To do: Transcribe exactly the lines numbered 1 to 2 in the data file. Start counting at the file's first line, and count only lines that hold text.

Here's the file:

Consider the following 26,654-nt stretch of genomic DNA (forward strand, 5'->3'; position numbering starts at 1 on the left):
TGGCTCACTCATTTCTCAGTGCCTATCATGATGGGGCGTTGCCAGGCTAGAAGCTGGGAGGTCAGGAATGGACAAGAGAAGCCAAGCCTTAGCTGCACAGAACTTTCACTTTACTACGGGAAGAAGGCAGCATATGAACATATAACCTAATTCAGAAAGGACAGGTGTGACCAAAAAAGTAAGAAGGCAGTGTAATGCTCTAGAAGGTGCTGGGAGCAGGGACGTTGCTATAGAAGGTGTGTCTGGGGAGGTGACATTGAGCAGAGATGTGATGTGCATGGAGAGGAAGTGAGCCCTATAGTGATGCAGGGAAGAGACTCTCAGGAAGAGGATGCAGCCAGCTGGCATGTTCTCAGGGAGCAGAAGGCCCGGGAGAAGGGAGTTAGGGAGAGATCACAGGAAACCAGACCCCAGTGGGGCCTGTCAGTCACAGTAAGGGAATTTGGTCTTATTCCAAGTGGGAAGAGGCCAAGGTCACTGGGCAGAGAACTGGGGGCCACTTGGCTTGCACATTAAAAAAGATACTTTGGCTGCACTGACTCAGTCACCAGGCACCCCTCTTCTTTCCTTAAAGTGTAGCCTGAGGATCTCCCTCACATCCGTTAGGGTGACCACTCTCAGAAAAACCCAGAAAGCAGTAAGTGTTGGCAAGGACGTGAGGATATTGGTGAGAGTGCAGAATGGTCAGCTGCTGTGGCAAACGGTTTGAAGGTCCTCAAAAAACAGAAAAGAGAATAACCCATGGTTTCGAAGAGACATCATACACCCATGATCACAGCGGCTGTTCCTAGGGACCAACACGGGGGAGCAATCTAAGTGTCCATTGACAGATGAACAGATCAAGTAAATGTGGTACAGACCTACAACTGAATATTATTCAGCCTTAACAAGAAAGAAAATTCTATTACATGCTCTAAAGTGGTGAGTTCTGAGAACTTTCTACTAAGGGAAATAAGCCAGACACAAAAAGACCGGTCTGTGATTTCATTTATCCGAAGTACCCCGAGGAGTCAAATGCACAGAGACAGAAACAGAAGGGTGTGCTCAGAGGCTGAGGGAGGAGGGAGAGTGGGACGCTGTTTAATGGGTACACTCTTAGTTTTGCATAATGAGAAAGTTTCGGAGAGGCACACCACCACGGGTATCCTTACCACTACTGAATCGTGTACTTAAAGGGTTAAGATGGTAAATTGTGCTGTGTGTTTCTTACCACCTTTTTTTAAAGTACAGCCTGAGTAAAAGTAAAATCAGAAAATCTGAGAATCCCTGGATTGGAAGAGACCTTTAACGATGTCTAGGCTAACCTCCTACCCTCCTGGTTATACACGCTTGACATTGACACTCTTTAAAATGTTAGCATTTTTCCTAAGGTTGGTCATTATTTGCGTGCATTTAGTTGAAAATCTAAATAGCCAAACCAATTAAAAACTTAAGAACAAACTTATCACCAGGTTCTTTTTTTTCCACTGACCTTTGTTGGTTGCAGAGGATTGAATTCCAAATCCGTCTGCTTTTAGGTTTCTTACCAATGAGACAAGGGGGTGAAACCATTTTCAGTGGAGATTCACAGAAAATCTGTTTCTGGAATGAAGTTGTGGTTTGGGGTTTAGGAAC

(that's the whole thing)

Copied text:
Consider the following 26,654-nt stretch of genomic DNA (forward strand, 5'->3'; position numbering starts at 1 on the left):
TGGCTCACTCATTTCTCAGTGCCTATCATGATGGGGCGTTGCCAGGCTAGAAGCTGGGAGGTCAGGAATGGACAAGAGAAGCCAAGCCTTAGCTGCACAGAACTTTCACTTTACTACGGGAAGAAGGCAGCATATGAACATATAACCTAATTCAGAAAGGACAGGTGTGACCAAAAAAGTAAGAAGGCAGTGTAATGCTCTAGAAGGTGCTGGGAGCAGGGACGTTGCTATAGAAGGTGTGTCTGGGGAGGTGACATTGAGCAGAGATGTGATGTGCATGGAGAGGAAGTGAGCCCTATAGTGATGCAGGGAAGAGACTCTCAGGAAGAGGATGCAGCCAGCTGGCATGTTCTCAGGGAGCAGAAGGCCCGGGAGAAGGGAGTTAGGGAGAGATCACAGGAAACCAGACCCCAGTGGGGCCTGTCAGTCACAGTAAGGGAATTTGGTCTTATTCCAAGTGGGAAGAGGCCAAGGTCACTGGGCAGAGAACTGGGGGCCACTTGGCTTGCACATTAAAAAAGATACTTTGGCTGCACTGACTCAGTCACCAGGCACCCCTCTTCTTTCCTTAAAGTGTAGCCTGAGGATCTCCCTCACATCCGTTAGGGTGACCACTCTCAGAAAAACCCAGAAAGCAGTAAGTGTTGGCAAGGACGTGAGGATATTGGTGAGAGTGCAGAATGGTCAGCTGCTGTGGCAAACGGTTTGAAGGTCCTCAAAAAACAGAAAAGAGAATAACCCATGGTTTCGAAGAGACATCATACACCCATGATCACAGCGGCTGTTCCTAGGGACCAACACGGGGGAGCAATCTAAGTGTCCATTGACAGATGAACAGATCAAGTAAATGTGGTACAGACCTACAACTGAATATTATTCAGCCTTAACAAGAAAGAAAATTCTATTACATGCTCTAAAGTGGTGAGTTCTGAGAACTTTCTACTAAGGGAAATAAGCCAGACACAAAAAGACCGGTCTGTGATTTCATTTATCCGAAGTACCCCGAGGAGTCAAATGCACAGAGACAGAAACAGAAGGGTGTGCTCAGAGGCTGAGGGAGGAGGGAGAGTGGGACGCTGTTTAATGGGTACACTCTTAGTTTTGCATAATGAGAAAGTTTCGGAGAGGCACACCACCACGGGTATCCTTACCACTACTGAATCGTGTACTTAAAGGGTTAAGATGGTAAATTGTGCTGTGTGTTTCTTACCACCTTTTTTTAAAGTACAGCCTGAGTAAAAGTAAAATCAGAAAATCTGAGAATCCCTGGATTGGAAGAGACCTTTAACGATGTCTAGGCTAACCTCCTACCCTCCTGGTTATACACGCTTGACATTGACACTCTTTAAAATGTTAGCATTTTTCCTAAGGTTGGTCATTATTTGCGTGCATTTAGTTGAAAATCTAAATAGCCAAACCAATTAAAAACTTAAGAACAAACTTATCACCAGGTTCTTTTTTTTCCACTGACCTTTGTTGGTTGCAGAGGATTGAATTCCAAATCCGTCTGCTTTTAGGTTTCTTACCAATGAGACAAGGGGGTGAAACCATTTTCAGTGGAGATTCACAGAAAATCTGTTTCTGGAATGAAGTTGTGGTTTGGGGTTTAGGAAC